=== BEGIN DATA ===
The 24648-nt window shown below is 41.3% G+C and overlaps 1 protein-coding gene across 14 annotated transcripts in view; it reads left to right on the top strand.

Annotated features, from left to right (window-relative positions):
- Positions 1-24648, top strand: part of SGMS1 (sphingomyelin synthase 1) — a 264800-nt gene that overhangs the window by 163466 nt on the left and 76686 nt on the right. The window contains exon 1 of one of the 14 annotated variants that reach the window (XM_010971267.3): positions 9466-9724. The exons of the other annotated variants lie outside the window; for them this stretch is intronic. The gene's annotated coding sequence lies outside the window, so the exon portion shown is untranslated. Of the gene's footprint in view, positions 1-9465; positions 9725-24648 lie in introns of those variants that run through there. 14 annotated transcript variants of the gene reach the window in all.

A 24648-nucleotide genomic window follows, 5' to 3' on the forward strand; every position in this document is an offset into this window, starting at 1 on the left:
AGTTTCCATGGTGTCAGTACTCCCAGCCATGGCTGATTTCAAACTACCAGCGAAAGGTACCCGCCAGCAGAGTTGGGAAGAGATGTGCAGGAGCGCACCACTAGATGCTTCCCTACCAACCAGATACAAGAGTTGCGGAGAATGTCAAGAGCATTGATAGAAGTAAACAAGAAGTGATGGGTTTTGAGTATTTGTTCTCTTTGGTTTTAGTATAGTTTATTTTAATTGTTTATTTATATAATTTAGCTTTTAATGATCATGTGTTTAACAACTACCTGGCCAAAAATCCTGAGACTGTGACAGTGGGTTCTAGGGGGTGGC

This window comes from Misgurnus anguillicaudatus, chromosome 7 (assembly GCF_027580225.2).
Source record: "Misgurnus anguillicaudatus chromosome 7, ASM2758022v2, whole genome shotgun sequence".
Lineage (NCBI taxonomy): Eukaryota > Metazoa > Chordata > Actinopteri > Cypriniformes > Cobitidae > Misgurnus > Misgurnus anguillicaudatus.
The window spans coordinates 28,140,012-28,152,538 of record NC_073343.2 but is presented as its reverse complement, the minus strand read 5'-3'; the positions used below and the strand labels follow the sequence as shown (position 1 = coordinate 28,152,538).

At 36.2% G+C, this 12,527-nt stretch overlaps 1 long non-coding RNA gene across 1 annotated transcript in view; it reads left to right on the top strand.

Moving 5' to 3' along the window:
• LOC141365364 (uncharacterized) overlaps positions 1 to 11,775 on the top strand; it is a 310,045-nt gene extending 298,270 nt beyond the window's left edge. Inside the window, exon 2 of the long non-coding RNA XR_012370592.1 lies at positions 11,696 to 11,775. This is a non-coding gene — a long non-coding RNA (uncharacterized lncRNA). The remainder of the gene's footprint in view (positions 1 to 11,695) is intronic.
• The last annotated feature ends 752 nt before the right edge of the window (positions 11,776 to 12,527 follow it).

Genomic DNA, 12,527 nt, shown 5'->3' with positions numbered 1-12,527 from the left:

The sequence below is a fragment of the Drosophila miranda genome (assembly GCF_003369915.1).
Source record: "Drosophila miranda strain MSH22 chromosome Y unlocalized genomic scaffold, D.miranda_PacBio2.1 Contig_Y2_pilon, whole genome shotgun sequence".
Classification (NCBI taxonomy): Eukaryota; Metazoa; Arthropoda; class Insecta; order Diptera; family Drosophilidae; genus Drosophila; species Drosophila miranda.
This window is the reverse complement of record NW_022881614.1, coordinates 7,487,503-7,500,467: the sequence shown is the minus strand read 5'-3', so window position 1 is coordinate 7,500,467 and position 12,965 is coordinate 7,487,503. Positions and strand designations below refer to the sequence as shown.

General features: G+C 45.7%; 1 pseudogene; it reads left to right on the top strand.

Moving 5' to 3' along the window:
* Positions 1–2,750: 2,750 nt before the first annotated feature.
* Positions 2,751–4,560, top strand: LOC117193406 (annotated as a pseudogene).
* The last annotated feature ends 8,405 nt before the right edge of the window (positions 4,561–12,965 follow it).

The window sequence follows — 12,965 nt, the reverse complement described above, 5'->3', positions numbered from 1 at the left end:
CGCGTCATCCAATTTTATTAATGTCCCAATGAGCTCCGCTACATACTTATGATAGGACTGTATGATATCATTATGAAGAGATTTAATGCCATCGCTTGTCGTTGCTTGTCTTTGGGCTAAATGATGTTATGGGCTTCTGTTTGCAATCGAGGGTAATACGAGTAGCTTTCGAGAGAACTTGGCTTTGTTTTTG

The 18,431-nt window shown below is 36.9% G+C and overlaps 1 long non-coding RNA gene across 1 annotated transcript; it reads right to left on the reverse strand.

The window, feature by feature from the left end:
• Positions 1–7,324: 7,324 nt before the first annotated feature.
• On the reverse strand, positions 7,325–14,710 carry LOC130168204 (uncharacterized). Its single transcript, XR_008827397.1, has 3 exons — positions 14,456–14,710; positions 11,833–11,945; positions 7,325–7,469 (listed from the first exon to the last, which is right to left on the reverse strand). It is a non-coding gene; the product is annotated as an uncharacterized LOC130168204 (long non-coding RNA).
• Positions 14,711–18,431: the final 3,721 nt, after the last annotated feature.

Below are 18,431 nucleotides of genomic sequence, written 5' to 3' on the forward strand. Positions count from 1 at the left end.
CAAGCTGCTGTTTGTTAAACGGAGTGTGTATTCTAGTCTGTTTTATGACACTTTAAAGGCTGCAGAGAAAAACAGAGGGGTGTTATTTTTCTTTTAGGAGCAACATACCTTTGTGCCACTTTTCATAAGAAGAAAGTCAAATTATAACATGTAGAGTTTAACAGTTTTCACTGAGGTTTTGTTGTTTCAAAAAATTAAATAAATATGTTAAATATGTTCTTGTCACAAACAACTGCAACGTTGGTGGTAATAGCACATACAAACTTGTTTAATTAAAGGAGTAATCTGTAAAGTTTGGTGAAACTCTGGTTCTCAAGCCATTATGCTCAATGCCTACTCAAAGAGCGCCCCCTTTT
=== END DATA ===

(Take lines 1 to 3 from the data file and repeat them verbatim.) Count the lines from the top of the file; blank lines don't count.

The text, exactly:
The 24648-nt window shown below is 41.3% G+C and overlaps 1 protein-coding gene across 14 annotated transcripts in view; it reads left to right on the top strand.

Annotated features, from left to right (window-relative positions):
- Positions 1-24648, top strand: part of SGMS1 (sphingomyelin synthase 1) — a 264800-nt gene that overhangs the window by 163466 nt on the left and 76686 nt on the right. The window contains exon 1 of one of the 14 annotated variants that reach the window (XM_010971267.3): positions 9466-9724. The exons of the other annotated variants lie outside the window; for them this stretch is intronic. The gene's annotated coding sequence lies outside the window, so the exon portion shown is untranslated. Of the gene's footprint in view, positions 1-9465; positions 9725-24648 lie in introns of those variants that run through there. 14 annotated transcript variants of the gene reach the window in all.